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Parts of a Function

Parts of a function are as follows.

  1. Function prototype declaration
  2. Function call
  3. Definition of a function
  4. Actual and formal arguments
  5. Return statement

Function Prototype Declaration

We use many built-in functions. The prototypes of these functions are given in the respective header files, and we include them using #include directive. In C++, while defining user-defined functions, it is unavoidable to declare its prototype. A prototype statement helps the compiler to check the return and argument types of the function.

A function prototype declaration consists of function’s return type, name, and arguments list. It tells the compiler

  1. Name of the function
  2. Type of value returned
  3. The type and number of arguments

When the programmer defines the function, the definition of function must be same like its prototype declaration. If programmer makes mistake, the compiler flags an error message. The function prototype declaration statement is always terminated with semicolon. The statements given below are the examples of function prototypes.

(A) void show (void);

(B) float sum (float, int);

(C) float sum (float x, int y);

In example (A) the return type is void, that is the function does not return any value. The void functions are always without return statement. The void argument, that is the function, does not require any argument. By default, every function returns an integer value. To return a non-integer value, the data type should be mentioned in function prototype and definition. While writing definition of function, the return type must be preceded by the function name and it is optional if return type is default (int).

In statement (B), the prototype of function sum() is declared. Its return type is float and arguments are float and integer type, respectively. It is shown in Figure.

In example (C) with argument type, argument names are also declared. It is optional and also not compulsory to use the same variable name in the program.

Parts of a function

Function Call

A function is a latent body. It gets activated only when a call to a function is invoked. A function must be called by its name followed by argument, or without argument, list enclosed in parenthesis and terminated by semicolon.


Syntax of function call is as follows:


function-name(with/without argument list);

In the above statement, function-name is the name of the function, arguments are within the bracket and arguments are separated by comma. If arguments are absent one can write void within the bracket.

Function Definition

The first line is called function definition and function body follows it. The function definition and function prototype should match with each other. The function body is enclosed within curly braces. The function can be defined anywhere. If the function is defined before its caller, then its prototype declaration is optional.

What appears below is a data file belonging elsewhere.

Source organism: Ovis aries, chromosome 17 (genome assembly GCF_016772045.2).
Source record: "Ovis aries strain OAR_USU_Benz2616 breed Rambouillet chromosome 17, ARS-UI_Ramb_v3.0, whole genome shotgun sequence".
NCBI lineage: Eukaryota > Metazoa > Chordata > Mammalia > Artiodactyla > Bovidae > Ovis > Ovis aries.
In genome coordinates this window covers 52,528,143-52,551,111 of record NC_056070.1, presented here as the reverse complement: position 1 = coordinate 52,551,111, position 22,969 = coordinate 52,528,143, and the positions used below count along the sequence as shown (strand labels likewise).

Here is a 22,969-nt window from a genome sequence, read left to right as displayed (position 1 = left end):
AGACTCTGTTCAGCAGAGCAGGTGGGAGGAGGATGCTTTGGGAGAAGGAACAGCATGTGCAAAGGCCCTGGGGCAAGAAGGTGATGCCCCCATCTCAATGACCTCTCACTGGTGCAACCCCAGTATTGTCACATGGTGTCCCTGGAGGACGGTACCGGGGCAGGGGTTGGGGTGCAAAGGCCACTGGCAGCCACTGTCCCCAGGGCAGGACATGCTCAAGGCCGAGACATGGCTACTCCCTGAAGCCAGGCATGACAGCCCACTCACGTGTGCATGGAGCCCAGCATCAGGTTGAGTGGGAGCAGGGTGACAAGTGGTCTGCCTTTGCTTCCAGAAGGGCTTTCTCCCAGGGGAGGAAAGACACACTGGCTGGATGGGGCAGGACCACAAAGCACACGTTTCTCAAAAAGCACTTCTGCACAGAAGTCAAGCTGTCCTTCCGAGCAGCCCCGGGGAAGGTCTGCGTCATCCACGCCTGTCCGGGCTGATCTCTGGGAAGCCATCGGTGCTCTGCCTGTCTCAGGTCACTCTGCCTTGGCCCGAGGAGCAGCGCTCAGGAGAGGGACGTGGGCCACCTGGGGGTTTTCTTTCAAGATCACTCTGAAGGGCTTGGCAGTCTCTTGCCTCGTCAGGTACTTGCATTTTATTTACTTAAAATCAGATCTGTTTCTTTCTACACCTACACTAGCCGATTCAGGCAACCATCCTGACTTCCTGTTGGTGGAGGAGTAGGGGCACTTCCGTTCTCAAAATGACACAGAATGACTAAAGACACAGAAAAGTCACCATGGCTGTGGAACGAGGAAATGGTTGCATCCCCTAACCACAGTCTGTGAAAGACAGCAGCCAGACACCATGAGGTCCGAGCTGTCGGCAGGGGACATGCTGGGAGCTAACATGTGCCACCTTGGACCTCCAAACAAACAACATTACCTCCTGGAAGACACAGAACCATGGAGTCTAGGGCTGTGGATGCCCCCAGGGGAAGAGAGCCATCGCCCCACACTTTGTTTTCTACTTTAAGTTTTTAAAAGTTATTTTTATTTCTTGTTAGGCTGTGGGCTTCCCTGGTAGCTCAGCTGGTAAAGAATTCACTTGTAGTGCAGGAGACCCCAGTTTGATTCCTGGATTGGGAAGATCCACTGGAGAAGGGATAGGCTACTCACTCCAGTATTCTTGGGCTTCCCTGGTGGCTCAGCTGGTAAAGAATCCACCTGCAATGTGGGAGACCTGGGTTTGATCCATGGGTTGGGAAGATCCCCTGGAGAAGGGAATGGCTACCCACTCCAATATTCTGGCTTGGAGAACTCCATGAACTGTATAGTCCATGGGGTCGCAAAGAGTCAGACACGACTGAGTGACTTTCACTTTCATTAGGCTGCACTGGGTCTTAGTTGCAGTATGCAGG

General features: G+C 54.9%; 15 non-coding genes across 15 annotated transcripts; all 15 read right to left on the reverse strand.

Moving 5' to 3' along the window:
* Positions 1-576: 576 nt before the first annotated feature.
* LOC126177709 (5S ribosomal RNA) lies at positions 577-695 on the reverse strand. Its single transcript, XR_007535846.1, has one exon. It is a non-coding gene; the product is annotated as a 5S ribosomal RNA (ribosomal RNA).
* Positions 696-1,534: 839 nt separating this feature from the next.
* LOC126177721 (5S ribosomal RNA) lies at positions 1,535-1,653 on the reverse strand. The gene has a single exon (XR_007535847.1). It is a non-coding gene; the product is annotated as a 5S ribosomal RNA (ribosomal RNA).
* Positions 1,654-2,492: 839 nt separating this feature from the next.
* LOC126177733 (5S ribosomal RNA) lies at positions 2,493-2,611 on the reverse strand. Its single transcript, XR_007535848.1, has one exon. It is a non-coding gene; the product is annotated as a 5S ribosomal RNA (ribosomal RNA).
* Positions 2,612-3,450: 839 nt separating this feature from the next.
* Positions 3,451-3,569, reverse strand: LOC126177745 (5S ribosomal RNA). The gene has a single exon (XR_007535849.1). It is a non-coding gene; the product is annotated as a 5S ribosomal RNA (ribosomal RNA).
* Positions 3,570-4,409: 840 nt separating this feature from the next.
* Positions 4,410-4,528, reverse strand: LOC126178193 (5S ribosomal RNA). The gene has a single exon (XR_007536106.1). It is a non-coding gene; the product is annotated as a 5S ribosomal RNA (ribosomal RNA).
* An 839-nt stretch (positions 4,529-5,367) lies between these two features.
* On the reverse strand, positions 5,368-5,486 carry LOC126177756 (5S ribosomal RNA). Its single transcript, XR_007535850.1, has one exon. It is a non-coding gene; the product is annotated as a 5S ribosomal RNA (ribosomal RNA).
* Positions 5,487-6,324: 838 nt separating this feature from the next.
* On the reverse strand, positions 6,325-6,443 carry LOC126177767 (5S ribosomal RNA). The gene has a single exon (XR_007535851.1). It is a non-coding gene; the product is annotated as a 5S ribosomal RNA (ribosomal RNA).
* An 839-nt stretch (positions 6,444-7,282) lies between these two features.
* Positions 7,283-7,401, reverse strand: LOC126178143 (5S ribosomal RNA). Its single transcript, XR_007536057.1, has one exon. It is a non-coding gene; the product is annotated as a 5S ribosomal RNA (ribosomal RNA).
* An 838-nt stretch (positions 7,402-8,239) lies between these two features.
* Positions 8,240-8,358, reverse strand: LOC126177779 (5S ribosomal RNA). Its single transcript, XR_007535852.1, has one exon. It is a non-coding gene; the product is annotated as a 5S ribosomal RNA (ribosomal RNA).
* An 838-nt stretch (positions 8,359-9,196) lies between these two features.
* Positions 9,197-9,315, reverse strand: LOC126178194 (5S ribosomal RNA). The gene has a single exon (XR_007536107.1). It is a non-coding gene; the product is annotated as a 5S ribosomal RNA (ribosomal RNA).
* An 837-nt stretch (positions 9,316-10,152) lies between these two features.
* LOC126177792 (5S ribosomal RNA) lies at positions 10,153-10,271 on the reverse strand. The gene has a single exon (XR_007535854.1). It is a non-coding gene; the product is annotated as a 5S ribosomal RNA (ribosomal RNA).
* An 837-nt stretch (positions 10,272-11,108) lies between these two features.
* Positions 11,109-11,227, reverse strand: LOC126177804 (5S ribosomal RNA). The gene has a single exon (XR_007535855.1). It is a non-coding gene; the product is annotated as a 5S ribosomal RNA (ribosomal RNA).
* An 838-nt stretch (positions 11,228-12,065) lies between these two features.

Syntax of function call is as follows:


Return data type specifies the type of value returned by the function.


The function-name is the name of the function being defined.


The argument/parameter list specifies types and names of the arguments/parameters (also called formal arguments).

Actual and Formal Argument

The arguments declared in caller function and given in the function call are called actual arguments. The arguments declared in the function definition are known as formal arguments.

Actual and formal arguments

As shown in Figure, variables y and z are actual arguments and variables j and k are formal arguments. The values of y and z are stored in j and k, respectively. The values of actual arguments are assigned to formal arguments. The function uses formal arguments for computing.

The return Statement

The return statement is used to return value to the caller function. The return statement returns only one value at a time. When a return statement is encountered, complier transfers the control of the program to caller function. The syntax of return statement is as follows:


return (variable name); or return variable name;

The parenthesis is optional.

Few programs are as follows:

7.1 Write a program to declare prototype of function sum(). Define the function sum() exactly similar to its prototype.

Explanation: In the above program, the prototype of function sum() is declared. The prototype instructs the compiler that the function sum() should return float value. The types of arguments used by function sum() are int and float, respectively. The values of variables a and b are passed to function sum(). These values are assigned to formal arguments x and y. The sum of x and y is calculated and returned. The return value of function is assigned to float variable s.

7.2 Write a program to declare and define void function.

Explanation: In the above program, the prototype of function show() is given preceding void keyword. The statement show() invokes the show() function that displays the message “In show()”.

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